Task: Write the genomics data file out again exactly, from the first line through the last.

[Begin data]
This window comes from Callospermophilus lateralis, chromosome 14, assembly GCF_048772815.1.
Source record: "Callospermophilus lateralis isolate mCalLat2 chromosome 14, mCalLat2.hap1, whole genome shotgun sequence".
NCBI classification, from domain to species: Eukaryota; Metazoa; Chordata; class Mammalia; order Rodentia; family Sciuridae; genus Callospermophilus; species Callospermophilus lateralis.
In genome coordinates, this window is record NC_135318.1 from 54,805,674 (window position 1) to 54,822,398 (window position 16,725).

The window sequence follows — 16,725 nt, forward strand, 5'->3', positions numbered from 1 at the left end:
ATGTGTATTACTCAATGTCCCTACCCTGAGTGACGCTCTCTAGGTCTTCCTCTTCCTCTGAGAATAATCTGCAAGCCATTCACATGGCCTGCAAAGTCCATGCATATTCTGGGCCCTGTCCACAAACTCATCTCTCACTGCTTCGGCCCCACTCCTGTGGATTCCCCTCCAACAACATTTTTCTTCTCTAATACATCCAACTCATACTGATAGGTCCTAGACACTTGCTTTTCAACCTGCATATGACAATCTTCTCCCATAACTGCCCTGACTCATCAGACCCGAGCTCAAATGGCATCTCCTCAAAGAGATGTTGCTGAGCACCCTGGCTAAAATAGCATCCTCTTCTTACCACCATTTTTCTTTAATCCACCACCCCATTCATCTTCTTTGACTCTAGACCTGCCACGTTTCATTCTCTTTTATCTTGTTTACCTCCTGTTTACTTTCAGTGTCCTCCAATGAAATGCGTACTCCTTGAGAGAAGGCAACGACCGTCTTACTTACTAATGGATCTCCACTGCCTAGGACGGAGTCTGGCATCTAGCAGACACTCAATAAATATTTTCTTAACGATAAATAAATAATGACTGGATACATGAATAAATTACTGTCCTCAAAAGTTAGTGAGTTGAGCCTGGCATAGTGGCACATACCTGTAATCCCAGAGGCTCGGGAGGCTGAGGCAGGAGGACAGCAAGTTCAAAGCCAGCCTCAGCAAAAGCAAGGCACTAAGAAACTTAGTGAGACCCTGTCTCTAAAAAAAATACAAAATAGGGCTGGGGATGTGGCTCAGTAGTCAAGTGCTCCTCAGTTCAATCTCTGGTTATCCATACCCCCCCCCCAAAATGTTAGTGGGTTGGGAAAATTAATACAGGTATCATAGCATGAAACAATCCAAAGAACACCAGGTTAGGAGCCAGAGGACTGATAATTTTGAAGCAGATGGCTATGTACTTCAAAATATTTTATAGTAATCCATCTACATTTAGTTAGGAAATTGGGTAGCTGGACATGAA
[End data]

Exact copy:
This window comes from Callospermophilus lateralis, chromosome 14, assembly GCF_048772815.1.
Source record: "Callospermophilus lateralis isolate mCalLat2 chromosome 14, mCalLat2.hap1, whole genome shotgun sequence".
NCBI classification, from domain to species: Eukaryota; Metazoa; Chordata; class Mammalia; order Rodentia; family Sciuridae; genus Callospermophilus; species Callospermophilus lateralis.
In genome coordinates, this window is record NC_135318.1 from 54,805,674 (window position 1) to 54,822,398 (window position 16,725).

The window sequence follows — 16,725 nt, forward strand, 5'->3', positions numbered from 1 at the left end:
ATGTGTATTACTCAATGTCCCTACCCTGAGTGACGCTCTCTAGGTCTTCCTCTTCCTCTGAGAATAATCTGCAAGCCATTCACATGGCCTGCAAAGTCCATGCATATTCTGGGCCCTGTCCACAAACTCATCTCTCACTGCTTCGGCCCCACTCCTGTGGATTCCCCTCCAACAACATTTTTCTTCTCTAATACATCCAACTCATACTGATAGGTCCTAGACACTTGCTTTTCAACCTGCATATGACAATCTTCTCCCATAACTGCCCTGACTCATCAGACCCGAGCTCAAATGGCATCTCCTCAAAGAGATGTTGCTGAGCACCCTGGCTAAAATAGCATCCTCTTCTTACCACCATTTTTCTTTAATCCACCACCCCATTCATCTTCTTTGACTCTAGACCTGCCACGTTTCATTCTCTTTTATCTTGTTTACCTCCTGTTTACTTTCAGTGTCCTCCAATGAAATGCGTACTCCTTGAGAGAAGGCAACGACCGTCTTACTTACTAATGGATCTCCACTGCCTAGGACGGAGTCTGGCATCTAGCAGACACTCAATAAATATTTTCTTAACGATAAATAAATAATGACTGGATACATGAATAAATTACTGTCCTCAAAAGTTAGTGAGTTGAGCCTGGCATAGTGGCACATACCTGTAATCCCAGAGGCTCGGGAGGCTGAGGCAGGAGGACAGCAAGTTCAAAGCCAGCCTCAGCAAAAGCAAGGCACTAAGAAACTTAGTGAGACCCTGTCTCTAAAAAAAATACAAAATAGGGCTGGGGATGTGGCTCAGTAGTCAAGTGCTCCTCAGTTCAATCTCTGGTTATCCATACCCCCCCCCCAAAATGTTAGTGGGTTGGGAAAATTAATACAGGTATCATAGCATGAAACAATCCAAAGAACACCAGGTTAGGAGCCAGAGGACTGATAATTTTGAAGCAGATGGCTATGTACTTCAAAATATTTTATAGTAATCCATCTACATTTAGTTAGGAAATTGGGTAGCTGGACATGAA